Africa can go a long way towards lifting itself out of poverty and ending its chronic shortage of energy by using its own resources, a report says.
The report, entitled Powering Africa through Feed-in Tariffs – advancing renewable energies to meet the continent’s electricity needs, says renewable energy feed-in tariff policies (REFiTs) can unlock renewable energy development in Africa.
REFiTs encourage investment in generating renewable energy – by individual home owners and communities as well as institutional investors – by guaranteeing to buy all the electricity produced from renewable sources.
The report is based on analysis of existing and planned REFiT policies in 13 African countries (see end for list). It is the work of the World Future Council and the Heinrich Böll Foundation, with the support of Friends of the Earth UK.
It says that, when tailored to local conditions, REFiT policies successfully increase the overall energy production of areas both on and off the electricity grid.
Their decentralised nature, it says, provides an opportunity to empower communities and to revitalise local democracy and self-governance by allowing for alternative models of ownership and governance. And, of course, they do not cause emissions of harmful greenhouse gases, being based on technologies like wind and solar power.
The authors say REFiTs have helped to increase the use of renewable technologies worldwide, with 65 countries implementing some version of the policy by 2012.
The golden thread
Most of the installations that have resulted are in industrialised countries, particularly in Europe, but the report says Africa still has significant untapped renewable energy potential.
World Bank research has shown that fewer than 25% of households in sub-Saharan Africa have access to electricity, with the figure falling to 10% in rural areas.
The UN Secretary-General Ban Ki-moon has described renewable energy as “the golden thread that connects economic growth, social equity and a climate and environment that enables the world to thrive”.
Many of the countries examined in the report have low levels of electrification and rural populations which are widely dispersed. But the report says REFiTs can serve decentralised mini-grids, which also encourage greater levels of democratic control and ownership.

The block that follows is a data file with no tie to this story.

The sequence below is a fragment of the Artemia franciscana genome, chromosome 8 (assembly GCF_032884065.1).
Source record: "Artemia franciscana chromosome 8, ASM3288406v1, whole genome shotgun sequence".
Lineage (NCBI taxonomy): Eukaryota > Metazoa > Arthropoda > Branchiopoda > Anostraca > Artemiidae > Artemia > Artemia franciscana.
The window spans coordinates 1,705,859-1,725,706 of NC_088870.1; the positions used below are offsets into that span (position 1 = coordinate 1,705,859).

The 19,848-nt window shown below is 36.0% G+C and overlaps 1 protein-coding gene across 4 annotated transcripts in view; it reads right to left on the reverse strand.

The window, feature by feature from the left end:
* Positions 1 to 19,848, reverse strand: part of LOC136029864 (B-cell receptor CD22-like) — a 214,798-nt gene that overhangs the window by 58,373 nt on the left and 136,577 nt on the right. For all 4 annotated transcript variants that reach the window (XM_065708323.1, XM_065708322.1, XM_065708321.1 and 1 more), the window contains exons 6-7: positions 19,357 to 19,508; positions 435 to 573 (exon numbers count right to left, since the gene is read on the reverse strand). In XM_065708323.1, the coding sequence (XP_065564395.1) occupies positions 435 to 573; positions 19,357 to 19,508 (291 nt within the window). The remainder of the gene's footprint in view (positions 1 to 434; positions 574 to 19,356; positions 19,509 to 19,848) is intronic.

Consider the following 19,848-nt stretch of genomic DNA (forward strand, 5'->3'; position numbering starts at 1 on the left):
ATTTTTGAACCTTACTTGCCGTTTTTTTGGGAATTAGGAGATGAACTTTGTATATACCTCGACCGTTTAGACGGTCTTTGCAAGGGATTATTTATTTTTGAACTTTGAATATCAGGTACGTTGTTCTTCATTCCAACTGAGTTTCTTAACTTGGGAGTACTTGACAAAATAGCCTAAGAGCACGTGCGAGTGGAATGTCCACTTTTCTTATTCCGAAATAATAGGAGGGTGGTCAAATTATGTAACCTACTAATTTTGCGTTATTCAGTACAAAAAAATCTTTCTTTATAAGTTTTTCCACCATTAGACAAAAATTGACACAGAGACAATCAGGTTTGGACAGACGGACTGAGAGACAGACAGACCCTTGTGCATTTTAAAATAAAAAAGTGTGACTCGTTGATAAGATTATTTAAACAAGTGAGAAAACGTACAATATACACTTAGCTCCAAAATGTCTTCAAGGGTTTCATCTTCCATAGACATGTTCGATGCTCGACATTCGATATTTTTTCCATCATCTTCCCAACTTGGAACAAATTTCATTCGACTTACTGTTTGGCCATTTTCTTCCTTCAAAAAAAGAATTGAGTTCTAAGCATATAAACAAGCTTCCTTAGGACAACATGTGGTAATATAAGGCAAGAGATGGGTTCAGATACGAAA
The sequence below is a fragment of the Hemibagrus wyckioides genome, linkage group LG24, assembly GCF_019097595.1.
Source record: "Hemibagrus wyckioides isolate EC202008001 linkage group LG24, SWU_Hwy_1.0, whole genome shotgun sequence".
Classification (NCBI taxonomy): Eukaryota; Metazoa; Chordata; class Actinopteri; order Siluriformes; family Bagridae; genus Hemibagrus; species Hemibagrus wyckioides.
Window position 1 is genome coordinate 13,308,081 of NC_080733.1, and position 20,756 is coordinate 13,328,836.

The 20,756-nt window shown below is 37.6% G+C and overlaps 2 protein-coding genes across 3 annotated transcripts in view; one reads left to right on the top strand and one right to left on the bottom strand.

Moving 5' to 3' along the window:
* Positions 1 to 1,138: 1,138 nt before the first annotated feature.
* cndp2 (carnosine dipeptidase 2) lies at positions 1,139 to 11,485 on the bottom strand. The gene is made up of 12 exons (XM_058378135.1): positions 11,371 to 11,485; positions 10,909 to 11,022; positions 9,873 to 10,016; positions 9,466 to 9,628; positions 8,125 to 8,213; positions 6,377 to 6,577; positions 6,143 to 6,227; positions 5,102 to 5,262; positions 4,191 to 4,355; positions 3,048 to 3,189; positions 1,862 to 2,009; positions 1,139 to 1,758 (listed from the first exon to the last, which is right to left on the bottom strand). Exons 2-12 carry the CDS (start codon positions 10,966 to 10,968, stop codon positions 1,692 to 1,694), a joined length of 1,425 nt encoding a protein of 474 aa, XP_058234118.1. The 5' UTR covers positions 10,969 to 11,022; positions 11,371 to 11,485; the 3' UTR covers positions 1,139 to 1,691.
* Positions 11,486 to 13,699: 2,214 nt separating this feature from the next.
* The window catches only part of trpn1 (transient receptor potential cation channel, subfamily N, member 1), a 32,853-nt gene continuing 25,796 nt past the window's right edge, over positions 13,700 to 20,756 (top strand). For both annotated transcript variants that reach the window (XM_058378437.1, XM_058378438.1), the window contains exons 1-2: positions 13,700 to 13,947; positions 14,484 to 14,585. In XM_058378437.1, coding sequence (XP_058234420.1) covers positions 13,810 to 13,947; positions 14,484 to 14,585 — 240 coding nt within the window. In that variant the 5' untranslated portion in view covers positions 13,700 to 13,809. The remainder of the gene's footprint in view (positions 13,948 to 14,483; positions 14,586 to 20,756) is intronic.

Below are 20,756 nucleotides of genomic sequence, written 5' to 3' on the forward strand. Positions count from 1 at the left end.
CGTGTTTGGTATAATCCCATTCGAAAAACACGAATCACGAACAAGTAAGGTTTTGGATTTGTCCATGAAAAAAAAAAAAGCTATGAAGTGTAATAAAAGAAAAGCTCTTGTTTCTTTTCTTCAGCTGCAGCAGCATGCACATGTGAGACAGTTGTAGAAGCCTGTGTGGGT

Referring to one of the countries featured in the report, Ansgar Kiene, director of the WFC Africa office, said: “Tanzania had already opened its electricity market to independent power producers back in 1992.
“Its experience with mini-grids in particular should be seen as an advantage when it comes to drafting supportive frameworks for accelerated renewable energy production. However, the lack of long-term, low-interest financing has been, and remains, a key challenge.”
The authors acknowledge that broader problems can complicate the adoption of REFiTs. One is the need of developers for access to affordable financing options and to locally available technical expertise.
Welcome for subsidies
Governments must balance the need to keep energy prices low with the requirement to offer sufficiently profitable tariff rates to attract private investment.
The report identifies a number of national and international measures that can help to shift financial resources towards renewable energy uptake. These include levies on fossil fuels and contributions from the United Nations’ Green Climate Fund.
It says high-level political support for REFiTs is essential, and urges models of South-South co-operation to overcome obstacles. Civil society coalitions can help to produce policies which will be resilient to political change.
The report urges policy makers to be very clear what it is they really want to achieve, as REFiTs offer more than one benefit. It says subsidies for low-income households are important, and that rich and energy-intensive users of the schemes should cross-subsidise affordable tariffs for the poor.
Kulthoum Omari, sustainable development programme manager of the Heinrich Böll Foundation Southern Africa, said: “REFiTs are most successful when they are an integral part of a country’s wider development strategy.